According to the Court, the passenger could assert his claims against both air carrier A and air carrier B. The passenger had originally had only one contracting party, and was not entitled to claim against the other under national law. The Court decided that the passenger could assert his claims twice, which is what actually happened in the present case. This results in overcompensation, which is undesirable to the German legislature. This is also not covered by the EU Flight Compensation Regulation, and cannot be justified from the point of view of consumer protection. Compensation for damage should place the person who suffered the damage in the same position in which they would be had the damaging event not occurred, not into a better one. The Court also failed to consider the fact that air carrier B:

  • had received no airfare;
  • had not been involved in the booking and cancellation process; and
  • had had no influence on the refund process.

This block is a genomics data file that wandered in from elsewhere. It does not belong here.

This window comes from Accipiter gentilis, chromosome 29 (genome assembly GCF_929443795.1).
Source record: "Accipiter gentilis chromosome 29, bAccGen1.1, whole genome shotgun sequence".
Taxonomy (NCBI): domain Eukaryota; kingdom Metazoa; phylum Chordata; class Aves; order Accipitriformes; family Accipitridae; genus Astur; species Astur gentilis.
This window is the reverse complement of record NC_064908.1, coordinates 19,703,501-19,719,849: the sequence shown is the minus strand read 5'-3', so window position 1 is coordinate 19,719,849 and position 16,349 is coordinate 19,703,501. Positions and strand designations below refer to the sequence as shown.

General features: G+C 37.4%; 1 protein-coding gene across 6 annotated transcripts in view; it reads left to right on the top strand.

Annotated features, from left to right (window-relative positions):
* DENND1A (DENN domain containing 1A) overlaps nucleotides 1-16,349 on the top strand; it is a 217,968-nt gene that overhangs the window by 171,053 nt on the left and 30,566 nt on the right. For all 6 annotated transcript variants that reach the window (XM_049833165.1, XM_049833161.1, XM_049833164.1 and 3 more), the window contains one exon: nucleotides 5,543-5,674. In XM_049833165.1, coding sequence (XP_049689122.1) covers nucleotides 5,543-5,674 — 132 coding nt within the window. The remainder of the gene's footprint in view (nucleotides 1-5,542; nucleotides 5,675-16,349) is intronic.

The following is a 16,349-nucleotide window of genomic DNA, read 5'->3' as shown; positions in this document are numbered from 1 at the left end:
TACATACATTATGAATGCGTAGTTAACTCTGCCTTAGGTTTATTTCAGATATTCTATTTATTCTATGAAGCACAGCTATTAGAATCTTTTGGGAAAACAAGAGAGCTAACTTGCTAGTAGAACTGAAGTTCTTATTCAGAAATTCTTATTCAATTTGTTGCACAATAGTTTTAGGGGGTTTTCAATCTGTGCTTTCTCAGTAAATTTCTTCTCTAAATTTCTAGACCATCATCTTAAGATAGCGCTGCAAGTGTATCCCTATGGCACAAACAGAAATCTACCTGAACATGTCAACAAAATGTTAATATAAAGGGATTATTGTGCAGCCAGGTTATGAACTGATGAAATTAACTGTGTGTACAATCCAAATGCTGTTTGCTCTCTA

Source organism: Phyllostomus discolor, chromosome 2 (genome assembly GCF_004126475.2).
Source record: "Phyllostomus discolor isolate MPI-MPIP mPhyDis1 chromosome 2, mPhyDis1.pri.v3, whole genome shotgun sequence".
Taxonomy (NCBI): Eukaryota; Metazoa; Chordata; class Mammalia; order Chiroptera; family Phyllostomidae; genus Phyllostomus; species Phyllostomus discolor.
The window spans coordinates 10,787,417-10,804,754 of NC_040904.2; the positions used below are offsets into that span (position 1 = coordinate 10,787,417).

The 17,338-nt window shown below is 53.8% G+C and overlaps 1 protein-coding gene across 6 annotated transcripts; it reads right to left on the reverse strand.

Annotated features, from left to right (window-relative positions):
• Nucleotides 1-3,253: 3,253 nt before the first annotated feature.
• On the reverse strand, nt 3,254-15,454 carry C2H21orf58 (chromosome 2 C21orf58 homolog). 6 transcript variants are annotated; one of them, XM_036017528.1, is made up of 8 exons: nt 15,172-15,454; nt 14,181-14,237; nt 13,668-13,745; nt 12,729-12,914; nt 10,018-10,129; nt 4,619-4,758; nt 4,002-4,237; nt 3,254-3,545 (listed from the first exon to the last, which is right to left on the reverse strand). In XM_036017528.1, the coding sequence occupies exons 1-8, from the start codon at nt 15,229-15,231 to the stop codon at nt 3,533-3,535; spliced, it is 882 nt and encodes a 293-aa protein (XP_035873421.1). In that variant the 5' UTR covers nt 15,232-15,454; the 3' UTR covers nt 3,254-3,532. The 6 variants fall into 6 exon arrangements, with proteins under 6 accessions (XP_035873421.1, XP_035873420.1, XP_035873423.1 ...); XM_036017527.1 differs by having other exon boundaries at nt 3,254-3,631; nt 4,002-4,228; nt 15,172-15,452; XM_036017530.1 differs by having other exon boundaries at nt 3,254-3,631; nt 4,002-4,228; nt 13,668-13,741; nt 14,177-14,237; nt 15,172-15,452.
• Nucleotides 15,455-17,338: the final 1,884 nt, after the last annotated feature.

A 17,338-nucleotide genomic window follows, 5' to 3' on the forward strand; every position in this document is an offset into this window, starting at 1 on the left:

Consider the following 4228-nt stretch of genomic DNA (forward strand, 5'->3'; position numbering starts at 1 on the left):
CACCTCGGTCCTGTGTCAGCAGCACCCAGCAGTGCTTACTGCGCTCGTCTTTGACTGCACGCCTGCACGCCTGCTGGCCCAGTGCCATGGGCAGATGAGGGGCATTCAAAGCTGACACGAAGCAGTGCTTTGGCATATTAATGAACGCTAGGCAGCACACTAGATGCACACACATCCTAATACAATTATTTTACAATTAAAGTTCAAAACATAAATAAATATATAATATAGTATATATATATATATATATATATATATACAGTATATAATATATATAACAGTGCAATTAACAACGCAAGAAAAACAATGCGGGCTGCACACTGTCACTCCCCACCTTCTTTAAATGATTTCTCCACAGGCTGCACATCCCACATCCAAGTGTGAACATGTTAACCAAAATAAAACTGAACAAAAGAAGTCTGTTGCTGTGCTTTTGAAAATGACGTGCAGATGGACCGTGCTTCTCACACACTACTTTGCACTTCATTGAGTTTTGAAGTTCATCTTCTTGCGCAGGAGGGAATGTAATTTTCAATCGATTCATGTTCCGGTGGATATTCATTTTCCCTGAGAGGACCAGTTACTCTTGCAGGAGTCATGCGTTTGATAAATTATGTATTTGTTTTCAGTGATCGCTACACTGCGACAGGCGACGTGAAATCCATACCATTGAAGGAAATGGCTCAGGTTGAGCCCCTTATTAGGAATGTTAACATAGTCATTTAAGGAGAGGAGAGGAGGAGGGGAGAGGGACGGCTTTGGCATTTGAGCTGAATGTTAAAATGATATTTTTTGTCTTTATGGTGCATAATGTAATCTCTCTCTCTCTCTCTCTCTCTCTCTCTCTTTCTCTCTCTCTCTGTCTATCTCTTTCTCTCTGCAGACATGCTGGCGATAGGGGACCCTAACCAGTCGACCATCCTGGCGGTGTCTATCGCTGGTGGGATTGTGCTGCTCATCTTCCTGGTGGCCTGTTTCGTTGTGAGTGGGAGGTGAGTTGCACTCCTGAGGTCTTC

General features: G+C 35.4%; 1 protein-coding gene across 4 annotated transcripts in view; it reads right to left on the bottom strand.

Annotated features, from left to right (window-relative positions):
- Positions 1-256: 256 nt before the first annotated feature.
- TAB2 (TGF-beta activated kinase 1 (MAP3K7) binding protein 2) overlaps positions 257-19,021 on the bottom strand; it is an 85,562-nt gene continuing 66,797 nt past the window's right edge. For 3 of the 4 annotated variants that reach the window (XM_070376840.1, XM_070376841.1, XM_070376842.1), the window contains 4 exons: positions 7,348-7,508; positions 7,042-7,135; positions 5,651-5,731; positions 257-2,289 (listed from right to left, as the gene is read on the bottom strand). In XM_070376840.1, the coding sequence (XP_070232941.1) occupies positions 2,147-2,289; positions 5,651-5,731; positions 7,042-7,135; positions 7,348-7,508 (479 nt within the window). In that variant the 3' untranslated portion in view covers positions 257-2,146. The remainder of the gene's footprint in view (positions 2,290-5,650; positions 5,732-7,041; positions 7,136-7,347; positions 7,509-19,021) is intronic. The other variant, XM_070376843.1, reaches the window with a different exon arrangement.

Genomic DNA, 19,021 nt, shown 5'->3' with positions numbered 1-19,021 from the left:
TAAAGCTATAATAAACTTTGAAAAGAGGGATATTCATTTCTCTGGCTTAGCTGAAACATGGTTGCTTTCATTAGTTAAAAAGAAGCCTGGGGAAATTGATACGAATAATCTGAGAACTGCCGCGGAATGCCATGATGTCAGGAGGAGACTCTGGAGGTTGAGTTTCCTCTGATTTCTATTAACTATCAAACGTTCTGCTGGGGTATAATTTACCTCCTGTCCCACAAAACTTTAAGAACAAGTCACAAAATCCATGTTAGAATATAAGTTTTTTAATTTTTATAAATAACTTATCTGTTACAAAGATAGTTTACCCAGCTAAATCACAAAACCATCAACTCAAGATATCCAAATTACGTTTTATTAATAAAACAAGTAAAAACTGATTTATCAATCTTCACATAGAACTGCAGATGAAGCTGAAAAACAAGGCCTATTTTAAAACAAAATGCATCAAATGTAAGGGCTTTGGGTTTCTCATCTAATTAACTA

A refund was, therefore, not possible. For a refund, a payment would have had to have been made first. This was indisputably not the case.

The proceedings here also illustrate considerable procedural problems. It was, for example, not possible to show how the voucher reimbursement took place at airline A. Likewise, it was not possible for the defendant to make a substantial submission in this regard and prove that the passenger had voluntarily requested the voucher.

How should air carrier B now prove that a fulfilment effect has actually occurred through the sending of the voucher to the passenger? After all, it is only possible to make statements about facts that are the subject of a party's own perception. Airline B has no knowledge of how the reimbursement process at airline A works.

In this respect, this case study vividly shows how case law oriented towards results – already wrong in its basic assumption – can increasingly soften national law until it consists only of consumer- and passenger-protection catchwords. Even in legal education, great importance is attached to the dogmatic interpretation of legal texts, as this serves legal certainty and the predictability of judicial decisions. Why legal dogmatism was not applied here in the interpretation of the EU Flight Compensation Regulation remains unanswered.

For further information on this topic please contact Stefan Weckenmann at Arnecke Sibeth Dabelstein by telephone (+49 69 97 98 85 0) or email ([email protected]). The Arnecke Sibeth Dabelstein website can be accessed at www.asd-law.com.


(1) District Court Frankfurt am Main, Ref 31 C 2402/21 (74).

(2) Regulation (EC) No. 261/2004.

(3) District Court Erfurt, Ref 4 C 1495/20.